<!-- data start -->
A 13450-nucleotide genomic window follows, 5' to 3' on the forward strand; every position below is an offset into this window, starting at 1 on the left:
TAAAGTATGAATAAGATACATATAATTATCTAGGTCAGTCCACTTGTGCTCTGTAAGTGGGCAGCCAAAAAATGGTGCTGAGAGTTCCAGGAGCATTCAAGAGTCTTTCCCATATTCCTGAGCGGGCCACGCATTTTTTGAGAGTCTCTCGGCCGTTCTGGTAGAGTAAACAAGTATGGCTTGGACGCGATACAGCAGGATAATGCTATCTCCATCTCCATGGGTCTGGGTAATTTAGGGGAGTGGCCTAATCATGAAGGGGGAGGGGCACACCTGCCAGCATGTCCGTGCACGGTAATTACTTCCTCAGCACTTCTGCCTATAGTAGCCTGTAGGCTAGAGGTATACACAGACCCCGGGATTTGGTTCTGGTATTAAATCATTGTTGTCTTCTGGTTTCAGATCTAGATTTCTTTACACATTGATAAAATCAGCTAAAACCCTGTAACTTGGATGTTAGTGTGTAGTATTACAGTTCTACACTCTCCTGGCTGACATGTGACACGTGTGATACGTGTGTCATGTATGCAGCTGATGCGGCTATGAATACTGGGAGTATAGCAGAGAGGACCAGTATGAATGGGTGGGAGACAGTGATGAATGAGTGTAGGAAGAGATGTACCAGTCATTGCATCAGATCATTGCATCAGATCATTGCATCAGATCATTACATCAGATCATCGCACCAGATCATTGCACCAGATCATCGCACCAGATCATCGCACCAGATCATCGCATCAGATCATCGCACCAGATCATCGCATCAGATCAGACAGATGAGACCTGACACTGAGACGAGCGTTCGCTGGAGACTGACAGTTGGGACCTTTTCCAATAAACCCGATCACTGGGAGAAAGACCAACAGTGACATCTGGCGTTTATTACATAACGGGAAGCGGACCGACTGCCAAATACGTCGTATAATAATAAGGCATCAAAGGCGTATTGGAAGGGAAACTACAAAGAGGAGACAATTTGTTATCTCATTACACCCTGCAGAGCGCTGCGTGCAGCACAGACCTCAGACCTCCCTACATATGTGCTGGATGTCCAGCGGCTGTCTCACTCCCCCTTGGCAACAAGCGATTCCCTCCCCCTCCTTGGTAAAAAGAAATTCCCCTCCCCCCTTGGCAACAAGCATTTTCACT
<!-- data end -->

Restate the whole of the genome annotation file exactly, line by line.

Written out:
A 13450-nucleotide genomic window follows, 5' to 3' on the forward strand; every position below is an offset into this window, starting at 1 on the left:
TAAAGTATGAATAAGATACATATAATTATCTAGGTCAGTCCACTTGTGCTCTGTAAGTGGGCAGCCAAAAAATGGTGCTGAGAGTTCCAGGAGCATTCAAGAGTCTTTCCCATATTCCTGAGCGGGCCACGCATTTTTTGAGAGTCTCTCGGCCGTTCTGGTAGAGTAAACAAGTATGGCTTGGACGCGATACAGCAGGATAATGCTATCTCCATCTCCATGGGTCTGGGTAATTTAGGGGAGTGGCCTAATCATGAAGGGGGAGGGGCACACCTGCCAGCATGTCCGTGCACGGTAATTACTTCCTCAGCACTTCTGCCTATAGTAGCCTGTAGGCTAGAGGTATACACAGACCCCGGGATTTGGTTCTGGTATTAAATCATTGTTGTCTTCTGGTTTCAGATCTAGATTTCTTTACACATTGATAAAATCAGCTAAAACCCTGTAACTTGGATGTTAGTGTGTAGTATTACAGTTCTACACTCTCCTGGCTGACATGTGACACGTGTGATACGTGTGTCATGTATGCAGCTGATGCGGCTATGAATACTGGGAGTATAGCAGAGAGGACCAGTATGAATGGGTGGGAGACAGTGATGAATGAGTGTAGGAAGAGATGTACCAGTCATTGCATCAGATCATTGCATCAGATCATTGCATCAGATCATTACATCAGATCATCGCACCAGATCATTGCACCAGATCATCGCACCAGATCATCGCACCAGATCATCGCATCAGATCATCGCACCAGATCATCGCATCAGATCAGACAGATGAGACCTGACACTGAGACGAGCGTTCGCTGGAGACTGACAGTTGGGACCTTTTCCAATAAACCCGATCACTGGGAGAAAGACCAACAGTGACATCTGGCGTTTATTACATAACGGGAAGCGGACCGACTGCCAAATACGTCGTATAATAATAAGGCATCAAAGGCGTATTGGAAGGGAAACTACAAAGAGGAGACAATTTGTTATCTCATTACACCCTGCAGAGCGCTGCGTGCAGCACAGACCTCAGACCTCCCTACATATGTGCTGGATGTCCAGCGGCTGTCTCACTCCCCCTTGGCAACAAGCGATTCCCTCCCCCTCCTTGGTAAAAAGAAATTCCCCTCCCCCCTTGGCAACAAGCATTTTCACT